Chapter 45

### INTRODUCTION

This chapter outlines the epidemiology, etiology, pathophysiology, differential diagnosis, and management approach to the neonate with hypoglycemia, here defined as 40 mg/dL or less (≤2.2 mmol, the fifth percentile for age) during the first 2 days of life and 50 mg/dL or less (≤2.8 mmol) of whole blood glucose thereafter, with or without suggestive symptoms. Note that plasma glucose concentration is about 10%–15% greater than whole blood glucose concentration, so criteria for hypoglycemia based on plasma glucose measurements must be appropriately adjusted to be greater. Recent advances in our understanding of the biochemistry, physiology, and molecular biology regulating prenatal and postnatal glucose homeostasis combine to provide a rational basis for defining, identifying, diagnosing, and treating hypoglycemia in the newborn to enable normal neurodevelopment.1, 2 These considerations provide a systematic approach to the problem of neonatal hypoglycemia and argue for glucose measurements to become part of routine care in all neonates prior to discharge from the newborn nursery and in all sick neonates even after discharge from the newborn nursery.

### EPIDEMIOLOGY

Hypoglycemia is a relatively common and highly important problem in the newborn.3, 4, and 5 Precise data on incidence are unavailable and depend in part on the definition of hypoglycemia, an area of ongoing discussion, as well as the degree of gestational maturity and condition of the newborn.1, 2, and 3 Based on a meta-analysis,5 it has been proposed that, in full-term normal newborns, blood glucose of 40 mg/dL or less in the first 48 hours and 48 mg/dL or less between 48 and 72 hours represents less than the fifth percentile for age. A minor modification to these data permits defining hypoglycemia as 40 mg/dL or less in the first 2 days of life and 50 mg/dL or less thereafter. By the fourth day of life, normal infants usually maintain average blood glucose values greater than 60 mg/dL, approaching values of healthy children and adults. Using these criteria, the reported incidence of hypoglycemia in the first days of life varies from approximately 70% in infants who are small for gestational age (SGA),6 20%–50% in those large for gestational age (LGA) but otherwise-normal newborn infants born to nondiabetic mothers, and greater than 50% in those born to infants of diabetic mothers7; only about 2% of term infants born to nondiabetic mothers after normal pregnancy develop hypoglycemia.8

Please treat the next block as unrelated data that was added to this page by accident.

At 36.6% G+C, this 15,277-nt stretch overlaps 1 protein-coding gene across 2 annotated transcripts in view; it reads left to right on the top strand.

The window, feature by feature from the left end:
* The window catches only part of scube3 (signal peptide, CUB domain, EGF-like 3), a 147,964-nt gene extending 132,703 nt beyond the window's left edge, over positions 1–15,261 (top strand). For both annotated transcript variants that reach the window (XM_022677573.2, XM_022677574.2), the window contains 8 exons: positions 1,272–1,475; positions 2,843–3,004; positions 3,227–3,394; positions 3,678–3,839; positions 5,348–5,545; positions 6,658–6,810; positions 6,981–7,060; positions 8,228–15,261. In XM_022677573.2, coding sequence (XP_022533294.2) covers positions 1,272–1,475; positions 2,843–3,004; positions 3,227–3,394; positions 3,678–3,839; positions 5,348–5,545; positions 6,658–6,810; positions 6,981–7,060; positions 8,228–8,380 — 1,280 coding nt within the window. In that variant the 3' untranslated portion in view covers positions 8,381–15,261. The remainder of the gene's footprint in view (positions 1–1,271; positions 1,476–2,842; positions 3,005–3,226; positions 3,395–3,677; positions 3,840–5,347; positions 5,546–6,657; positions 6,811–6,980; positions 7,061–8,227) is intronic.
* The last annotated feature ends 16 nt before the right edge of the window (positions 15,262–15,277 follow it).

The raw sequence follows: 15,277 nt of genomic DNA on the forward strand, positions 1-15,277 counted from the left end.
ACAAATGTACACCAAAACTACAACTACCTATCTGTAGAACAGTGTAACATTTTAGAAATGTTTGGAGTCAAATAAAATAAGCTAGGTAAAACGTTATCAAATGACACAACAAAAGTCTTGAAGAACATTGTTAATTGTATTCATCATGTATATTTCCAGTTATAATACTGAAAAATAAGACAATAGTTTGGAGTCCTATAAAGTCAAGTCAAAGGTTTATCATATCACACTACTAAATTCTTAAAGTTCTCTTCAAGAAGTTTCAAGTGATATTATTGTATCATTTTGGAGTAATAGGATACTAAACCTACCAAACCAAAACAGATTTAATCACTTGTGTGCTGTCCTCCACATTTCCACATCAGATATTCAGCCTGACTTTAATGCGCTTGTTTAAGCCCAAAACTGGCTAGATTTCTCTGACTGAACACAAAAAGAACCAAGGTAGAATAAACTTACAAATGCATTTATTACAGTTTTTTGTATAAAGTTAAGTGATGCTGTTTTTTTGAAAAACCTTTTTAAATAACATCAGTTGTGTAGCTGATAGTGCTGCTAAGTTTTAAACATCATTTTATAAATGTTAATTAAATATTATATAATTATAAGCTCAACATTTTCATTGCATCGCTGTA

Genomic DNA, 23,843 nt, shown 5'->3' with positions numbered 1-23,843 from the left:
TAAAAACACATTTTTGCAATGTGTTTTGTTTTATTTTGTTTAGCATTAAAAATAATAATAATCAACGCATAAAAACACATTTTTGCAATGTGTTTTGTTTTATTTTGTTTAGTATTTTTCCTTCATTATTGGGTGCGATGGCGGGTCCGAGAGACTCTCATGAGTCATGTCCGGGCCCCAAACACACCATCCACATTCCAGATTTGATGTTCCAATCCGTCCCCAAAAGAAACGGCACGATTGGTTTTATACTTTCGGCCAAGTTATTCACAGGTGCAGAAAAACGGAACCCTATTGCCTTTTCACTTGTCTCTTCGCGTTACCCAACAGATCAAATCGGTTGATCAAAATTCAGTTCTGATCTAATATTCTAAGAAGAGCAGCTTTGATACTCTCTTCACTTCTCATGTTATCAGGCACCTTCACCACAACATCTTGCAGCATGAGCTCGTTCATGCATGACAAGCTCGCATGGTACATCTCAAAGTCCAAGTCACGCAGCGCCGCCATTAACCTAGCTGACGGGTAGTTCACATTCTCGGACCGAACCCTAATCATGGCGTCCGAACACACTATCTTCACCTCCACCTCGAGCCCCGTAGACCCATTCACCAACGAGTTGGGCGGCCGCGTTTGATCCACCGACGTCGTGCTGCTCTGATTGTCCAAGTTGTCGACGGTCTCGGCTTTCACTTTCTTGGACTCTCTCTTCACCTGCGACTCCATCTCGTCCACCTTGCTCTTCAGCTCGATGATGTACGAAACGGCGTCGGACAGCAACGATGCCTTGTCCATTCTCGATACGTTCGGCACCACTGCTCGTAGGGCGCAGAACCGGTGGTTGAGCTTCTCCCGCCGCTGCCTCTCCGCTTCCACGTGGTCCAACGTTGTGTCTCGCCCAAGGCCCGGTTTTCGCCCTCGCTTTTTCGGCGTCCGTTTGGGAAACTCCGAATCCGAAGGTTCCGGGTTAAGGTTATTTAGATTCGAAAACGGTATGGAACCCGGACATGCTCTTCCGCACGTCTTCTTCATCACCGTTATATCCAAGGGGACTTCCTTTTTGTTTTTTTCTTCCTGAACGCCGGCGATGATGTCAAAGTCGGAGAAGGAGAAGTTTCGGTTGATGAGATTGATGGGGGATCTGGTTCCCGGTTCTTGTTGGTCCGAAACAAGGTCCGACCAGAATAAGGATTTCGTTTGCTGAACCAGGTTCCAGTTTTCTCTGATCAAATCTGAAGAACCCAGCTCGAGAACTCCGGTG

The importance of neonatal hypoglycemia lies in its association with potential impairment of neurocognitive development6 because glucose is the preferential energy substrate of the newborn's brain, which normally utilizes greater than 90% of normal basal glucose turnover and has been shown to be about 4–8 mg/kg/min.9 Although the brain of a neonate can use other energy substrates, such as lactate and β-hydroxybutyrate, in hypoglycemia secondary to hyperinsulinism (HI), the production of glucose (by glycogenolysis or gluconeogenesis) is suppressed, as is lipolysis ...

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